Dr. Roald Nasgaard has curated Les Plasticiens et les années 1950-1960 with Michael Martin, now on display at the Musée national des beaux-arts in Quebec City.
The exhibition consists of 70 geometric abstract paintings and sculptures by 11 artists who reacted against the spontaneity and expressiveness of the Automatistes, who were led by Paul-Émile Borduas. The Plasticiens got their name from their interest in the materiality of painting and its plastic qualities — tone, texture, form and line.
In the catalogue, Nasgaard explains how the Plasticiens differed from their counterparts in the U.S. and other parts of Canada, where geometric abstraction became known as post-painterly abstraction. The U.S. artists blurred colours and allowed them to bleed in their geometric paintings, creating an optical experience that is fully contained within the painting.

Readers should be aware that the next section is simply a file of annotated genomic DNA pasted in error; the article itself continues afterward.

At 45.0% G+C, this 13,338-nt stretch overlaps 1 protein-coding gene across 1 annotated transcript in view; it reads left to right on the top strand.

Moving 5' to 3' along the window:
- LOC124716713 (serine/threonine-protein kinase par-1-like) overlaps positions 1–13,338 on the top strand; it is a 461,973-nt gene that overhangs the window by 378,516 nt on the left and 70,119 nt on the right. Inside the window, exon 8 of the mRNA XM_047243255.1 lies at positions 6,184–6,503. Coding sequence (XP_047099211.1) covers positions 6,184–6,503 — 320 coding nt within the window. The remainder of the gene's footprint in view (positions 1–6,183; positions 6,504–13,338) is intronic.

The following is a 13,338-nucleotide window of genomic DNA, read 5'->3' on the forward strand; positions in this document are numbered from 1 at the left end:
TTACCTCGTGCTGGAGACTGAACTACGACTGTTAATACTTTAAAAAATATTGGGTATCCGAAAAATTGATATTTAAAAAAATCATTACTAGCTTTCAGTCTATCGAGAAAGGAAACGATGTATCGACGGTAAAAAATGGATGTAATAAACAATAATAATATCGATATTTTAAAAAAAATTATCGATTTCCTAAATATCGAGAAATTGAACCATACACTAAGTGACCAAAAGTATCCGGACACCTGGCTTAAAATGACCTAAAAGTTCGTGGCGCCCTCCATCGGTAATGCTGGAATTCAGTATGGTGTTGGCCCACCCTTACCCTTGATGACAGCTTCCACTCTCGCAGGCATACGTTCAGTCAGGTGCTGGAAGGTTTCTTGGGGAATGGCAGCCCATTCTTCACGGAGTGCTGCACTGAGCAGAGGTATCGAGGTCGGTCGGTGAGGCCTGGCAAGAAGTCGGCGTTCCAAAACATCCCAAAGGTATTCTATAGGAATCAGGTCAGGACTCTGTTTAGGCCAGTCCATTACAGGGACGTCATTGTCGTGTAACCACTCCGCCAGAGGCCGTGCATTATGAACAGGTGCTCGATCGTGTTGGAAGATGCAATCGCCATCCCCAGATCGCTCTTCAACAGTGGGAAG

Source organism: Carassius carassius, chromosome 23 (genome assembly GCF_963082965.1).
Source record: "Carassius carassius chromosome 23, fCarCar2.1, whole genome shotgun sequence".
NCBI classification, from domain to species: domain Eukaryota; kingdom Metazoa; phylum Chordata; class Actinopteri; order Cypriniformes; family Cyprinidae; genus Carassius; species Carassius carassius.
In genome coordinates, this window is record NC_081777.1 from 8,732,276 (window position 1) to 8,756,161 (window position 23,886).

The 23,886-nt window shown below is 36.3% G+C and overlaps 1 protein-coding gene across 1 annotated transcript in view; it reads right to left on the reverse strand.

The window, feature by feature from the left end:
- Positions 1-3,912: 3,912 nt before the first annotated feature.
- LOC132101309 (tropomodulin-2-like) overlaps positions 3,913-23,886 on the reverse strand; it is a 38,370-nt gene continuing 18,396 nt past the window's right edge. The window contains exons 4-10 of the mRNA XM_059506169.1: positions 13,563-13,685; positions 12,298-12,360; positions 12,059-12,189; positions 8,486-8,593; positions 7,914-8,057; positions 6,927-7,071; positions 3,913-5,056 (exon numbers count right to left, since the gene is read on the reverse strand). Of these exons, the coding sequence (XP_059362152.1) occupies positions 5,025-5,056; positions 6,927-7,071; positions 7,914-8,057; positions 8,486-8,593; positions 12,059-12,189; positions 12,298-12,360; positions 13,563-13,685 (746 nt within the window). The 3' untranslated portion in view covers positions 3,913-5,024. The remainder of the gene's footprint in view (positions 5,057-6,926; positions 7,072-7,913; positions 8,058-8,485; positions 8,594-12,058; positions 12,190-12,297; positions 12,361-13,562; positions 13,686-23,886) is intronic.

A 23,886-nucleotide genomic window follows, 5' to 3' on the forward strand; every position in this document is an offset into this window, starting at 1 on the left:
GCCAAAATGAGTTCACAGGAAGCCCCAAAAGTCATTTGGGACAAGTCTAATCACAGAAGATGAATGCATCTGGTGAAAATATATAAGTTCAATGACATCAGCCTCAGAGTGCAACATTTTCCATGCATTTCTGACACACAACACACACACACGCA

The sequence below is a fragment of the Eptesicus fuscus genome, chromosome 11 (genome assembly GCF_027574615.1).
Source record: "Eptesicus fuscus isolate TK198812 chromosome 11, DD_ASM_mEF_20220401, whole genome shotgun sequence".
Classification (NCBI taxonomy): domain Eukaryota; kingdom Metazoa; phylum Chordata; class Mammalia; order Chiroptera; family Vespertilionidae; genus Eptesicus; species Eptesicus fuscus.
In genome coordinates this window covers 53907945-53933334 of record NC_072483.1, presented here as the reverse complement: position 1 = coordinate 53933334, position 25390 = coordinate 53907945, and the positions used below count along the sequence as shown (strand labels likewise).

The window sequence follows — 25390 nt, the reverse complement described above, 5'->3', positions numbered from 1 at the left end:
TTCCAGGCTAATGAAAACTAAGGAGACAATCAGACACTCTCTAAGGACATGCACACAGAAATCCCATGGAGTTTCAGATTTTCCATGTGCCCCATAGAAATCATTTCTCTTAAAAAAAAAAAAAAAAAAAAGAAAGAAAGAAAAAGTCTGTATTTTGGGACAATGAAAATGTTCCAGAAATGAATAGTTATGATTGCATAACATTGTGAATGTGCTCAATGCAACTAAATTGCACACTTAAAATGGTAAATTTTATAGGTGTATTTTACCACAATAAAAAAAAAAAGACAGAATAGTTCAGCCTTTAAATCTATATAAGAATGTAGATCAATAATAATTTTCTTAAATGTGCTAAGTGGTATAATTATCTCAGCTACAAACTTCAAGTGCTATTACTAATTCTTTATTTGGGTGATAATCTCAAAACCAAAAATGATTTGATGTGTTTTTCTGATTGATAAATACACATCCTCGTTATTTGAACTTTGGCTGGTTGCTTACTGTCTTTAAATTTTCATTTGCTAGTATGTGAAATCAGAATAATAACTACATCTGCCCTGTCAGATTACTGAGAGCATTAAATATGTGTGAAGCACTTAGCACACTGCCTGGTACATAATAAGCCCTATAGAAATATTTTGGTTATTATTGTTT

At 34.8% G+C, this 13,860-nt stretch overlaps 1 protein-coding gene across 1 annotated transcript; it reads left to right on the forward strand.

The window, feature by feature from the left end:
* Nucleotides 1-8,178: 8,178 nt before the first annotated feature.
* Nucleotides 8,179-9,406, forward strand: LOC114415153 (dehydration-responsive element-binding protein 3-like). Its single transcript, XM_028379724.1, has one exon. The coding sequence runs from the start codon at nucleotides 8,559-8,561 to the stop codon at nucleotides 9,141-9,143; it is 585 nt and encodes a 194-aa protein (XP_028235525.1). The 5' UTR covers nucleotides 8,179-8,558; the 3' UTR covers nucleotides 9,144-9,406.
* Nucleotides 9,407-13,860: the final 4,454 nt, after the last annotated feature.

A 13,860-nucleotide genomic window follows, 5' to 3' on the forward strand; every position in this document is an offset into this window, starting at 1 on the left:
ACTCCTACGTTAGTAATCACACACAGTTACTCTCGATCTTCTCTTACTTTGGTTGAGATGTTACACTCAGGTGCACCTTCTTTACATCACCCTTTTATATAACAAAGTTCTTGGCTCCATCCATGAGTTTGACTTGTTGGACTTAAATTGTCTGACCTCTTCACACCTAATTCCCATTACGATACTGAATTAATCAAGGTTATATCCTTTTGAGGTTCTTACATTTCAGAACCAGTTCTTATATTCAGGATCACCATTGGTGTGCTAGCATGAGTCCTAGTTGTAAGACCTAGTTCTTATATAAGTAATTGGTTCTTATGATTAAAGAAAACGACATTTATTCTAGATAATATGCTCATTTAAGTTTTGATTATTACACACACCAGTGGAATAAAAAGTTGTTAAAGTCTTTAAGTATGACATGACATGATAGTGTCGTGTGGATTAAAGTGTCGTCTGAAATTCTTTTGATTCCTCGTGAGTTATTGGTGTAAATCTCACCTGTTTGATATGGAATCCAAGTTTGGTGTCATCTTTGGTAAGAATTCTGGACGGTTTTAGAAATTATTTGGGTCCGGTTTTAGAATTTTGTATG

These Montreal based artists were interested in the existential experience, not an optical one. Lines in the paintings of Molinari and Tousignant for example are razor sharp, causing the colors to bounce off each other and create an experience between the painting and the viewer over a period of time.
Nasgaard emphasizes that the Plasticiens worked in parallel with New York’s artists,“they weren’t followers.”
The exhibition will continue until May 12 at the Musée national des beaux-arts du Québec, Parc des Champs-de-Bataille, Quebec City. For more information, visit www.mnbaq.org.